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NLRB Announces Final Joint Employer Rule

February 26, 2020 | Blog | By Morgan G. Tanafon

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The Impact of the SECURE Act on Tax Qualified Retirement Plans

February 10, 2020 | Blog | By Alden Bianchi

On December 20, President Trump signed into law the “Setting Every Community Up for Retirement Enhancement Act of 2019,” known and referred to colloquially as the “SECURE Act.” The law’s stated purpose, among other things, is to increase the coverage of American workers in employer-sponsored savings arrangements. The new law generally affects retirement plans and programs that include employer-sponsored and Individual Retirement Accounts (IRAs), among others. In this recently published issue of the Bloomberg Tax, Tax Management Memorandum, we explore the impact of the new law on employer-sponsored plans.
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Judge Kimberly Mueller of the District Court for the Eastern District of California today granted Plaintiffs’ motion for a preliminary injunction against AB 51. Judge Mueller indicated in her order that she would issue a detailed ruling explaining her decision at a later date, but for now, the State of California is prohibited from enforcing California’s ban on the arbitration of employment claims. Stay tuned for a more detailed analysis following Judge Mueller’s upcoming written decision.
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The recent outbreak of the Coronavirus in Wuhan, China, which has spread to the United States with new cases being reported every day, has the global community on high alert. While employers would be wise to leave the containment and treatment of the virus to medical experts, disease outbreaks present a unique set of employment law issues for many businesses, especially for those that require international travel as an essential job function for their employees.  This post addresses some of the employment issues raised by the Coronavirus outbreak.  (Note: we recognize events on the ground are fluid, and therefore will update this post as necessary.)
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Under the new Massachusetts Paid Family and Medical Leave Law, M.G.L c. 175M (“MAPFML”), employees and other covered individuals in the Commonwealth will be entitled to a generous set of new paid family and medical leave benefits and rights beginning January 1, 2021. While no benefits are available under the MAPFML until 2021, the Commonwealth is requiring employers to file quarterly employment and wage detail reports and make quarterly contributions to fund MAPFML benefits far in advance of 2021. More specifically, the first quarterly reports and contributions to the Commonwealth’s MAPFML fund (i.e. to cover the period from October 1 to December 31, 2019) must be remitted on or before January 31, 2020. In light of this approaching deadline, the following are the key steps relating to these quarterly reporting and contribution requirements.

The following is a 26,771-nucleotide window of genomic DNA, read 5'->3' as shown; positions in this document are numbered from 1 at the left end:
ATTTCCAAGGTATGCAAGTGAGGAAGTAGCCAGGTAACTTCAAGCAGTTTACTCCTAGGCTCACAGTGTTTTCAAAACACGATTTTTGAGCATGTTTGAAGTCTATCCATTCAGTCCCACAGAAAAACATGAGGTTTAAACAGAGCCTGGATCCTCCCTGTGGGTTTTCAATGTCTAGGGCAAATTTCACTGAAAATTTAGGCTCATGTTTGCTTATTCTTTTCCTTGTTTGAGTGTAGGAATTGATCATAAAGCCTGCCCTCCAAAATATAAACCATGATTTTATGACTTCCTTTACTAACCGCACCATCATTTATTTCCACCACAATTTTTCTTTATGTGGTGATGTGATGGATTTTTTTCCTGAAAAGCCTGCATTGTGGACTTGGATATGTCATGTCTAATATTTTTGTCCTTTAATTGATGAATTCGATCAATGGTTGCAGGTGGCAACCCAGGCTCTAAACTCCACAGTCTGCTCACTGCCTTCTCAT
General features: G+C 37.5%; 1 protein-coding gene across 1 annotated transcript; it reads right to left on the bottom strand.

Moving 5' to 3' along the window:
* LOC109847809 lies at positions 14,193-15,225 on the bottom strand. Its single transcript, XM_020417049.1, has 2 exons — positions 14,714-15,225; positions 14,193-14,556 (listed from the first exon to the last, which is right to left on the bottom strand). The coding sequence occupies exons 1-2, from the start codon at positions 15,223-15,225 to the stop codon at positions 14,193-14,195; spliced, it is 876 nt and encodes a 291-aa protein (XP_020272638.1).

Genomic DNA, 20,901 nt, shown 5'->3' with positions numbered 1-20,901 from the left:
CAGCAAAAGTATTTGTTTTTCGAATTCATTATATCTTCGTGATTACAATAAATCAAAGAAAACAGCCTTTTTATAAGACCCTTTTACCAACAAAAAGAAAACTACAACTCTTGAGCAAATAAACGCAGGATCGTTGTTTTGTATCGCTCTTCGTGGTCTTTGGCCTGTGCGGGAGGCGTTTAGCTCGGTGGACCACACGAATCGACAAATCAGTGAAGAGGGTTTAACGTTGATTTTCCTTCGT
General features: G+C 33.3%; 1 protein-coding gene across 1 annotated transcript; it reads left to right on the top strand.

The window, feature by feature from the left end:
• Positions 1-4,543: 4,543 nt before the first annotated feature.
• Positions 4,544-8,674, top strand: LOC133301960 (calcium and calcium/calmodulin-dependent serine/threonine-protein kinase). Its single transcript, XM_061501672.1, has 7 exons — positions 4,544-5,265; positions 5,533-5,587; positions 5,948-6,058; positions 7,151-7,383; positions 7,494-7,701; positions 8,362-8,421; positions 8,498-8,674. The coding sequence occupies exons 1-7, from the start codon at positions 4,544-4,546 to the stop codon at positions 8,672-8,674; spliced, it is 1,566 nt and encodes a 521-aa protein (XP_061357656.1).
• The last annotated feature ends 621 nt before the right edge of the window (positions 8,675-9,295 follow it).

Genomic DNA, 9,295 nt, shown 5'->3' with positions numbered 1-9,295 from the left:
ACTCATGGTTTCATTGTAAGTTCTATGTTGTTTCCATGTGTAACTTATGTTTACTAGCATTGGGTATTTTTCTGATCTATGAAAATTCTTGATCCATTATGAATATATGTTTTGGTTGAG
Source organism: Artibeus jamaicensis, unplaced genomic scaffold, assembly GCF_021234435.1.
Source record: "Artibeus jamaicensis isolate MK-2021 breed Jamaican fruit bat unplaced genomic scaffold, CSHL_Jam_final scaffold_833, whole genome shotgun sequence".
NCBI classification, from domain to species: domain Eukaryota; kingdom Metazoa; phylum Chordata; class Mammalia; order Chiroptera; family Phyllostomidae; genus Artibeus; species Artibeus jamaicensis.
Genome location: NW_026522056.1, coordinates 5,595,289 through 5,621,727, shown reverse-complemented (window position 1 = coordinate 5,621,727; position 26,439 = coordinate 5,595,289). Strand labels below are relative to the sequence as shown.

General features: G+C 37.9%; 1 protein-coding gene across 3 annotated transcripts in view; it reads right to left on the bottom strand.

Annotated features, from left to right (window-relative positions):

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California’s Ban on Mandatory Employment Arbitration Stayed for Now

January 10, 2020 | Blog | By Jennifer Rubin, Audrey Nguyen

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After being in effect for a year, California’s groundbreaking gender parity law for public company boards, while under legal attack, has not (yet) been enjoined in a similar manner to other recent creative California regulatory initiatives (notably the law banning independent contractors in the state, part of which have now been enjoined by various courts, as well as California’s attempt to ban arbitration provisions, which has now been enjoined in its entirety). Given that the gender parity law has survived to date, a brief review of its status is in order.
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California AB 5’s Impact on Board Directors and Advisory Members

December 20, 2019 | Blog | By Jennifer Rubin, Audrey Nguyen

AB 5’s elimination of independent contracting as we know it in California will have significant legal consequences for businesses doing business in California. While we believe board directors will escape its reach, businesses with advisory boards should proceed with caution. Effective January 1, 2020, AB 5 will presume that every California worker is an employee unless the hiring entity establishes that the worker meets the three criteria of the so-called “ABC” test, or the worker satisfies one of the law’s exemptions.
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AB 5 - California’s New Independent Contractor Law

December 12, 2019 | Video | By Jennifer Rubin

Jen Rubin discusses what employers need to know about AB 5, California’s new law that goes into effect on January 1, 2020 and effectively bans nearly all categories of independent contractors in California, not just gig economy workers.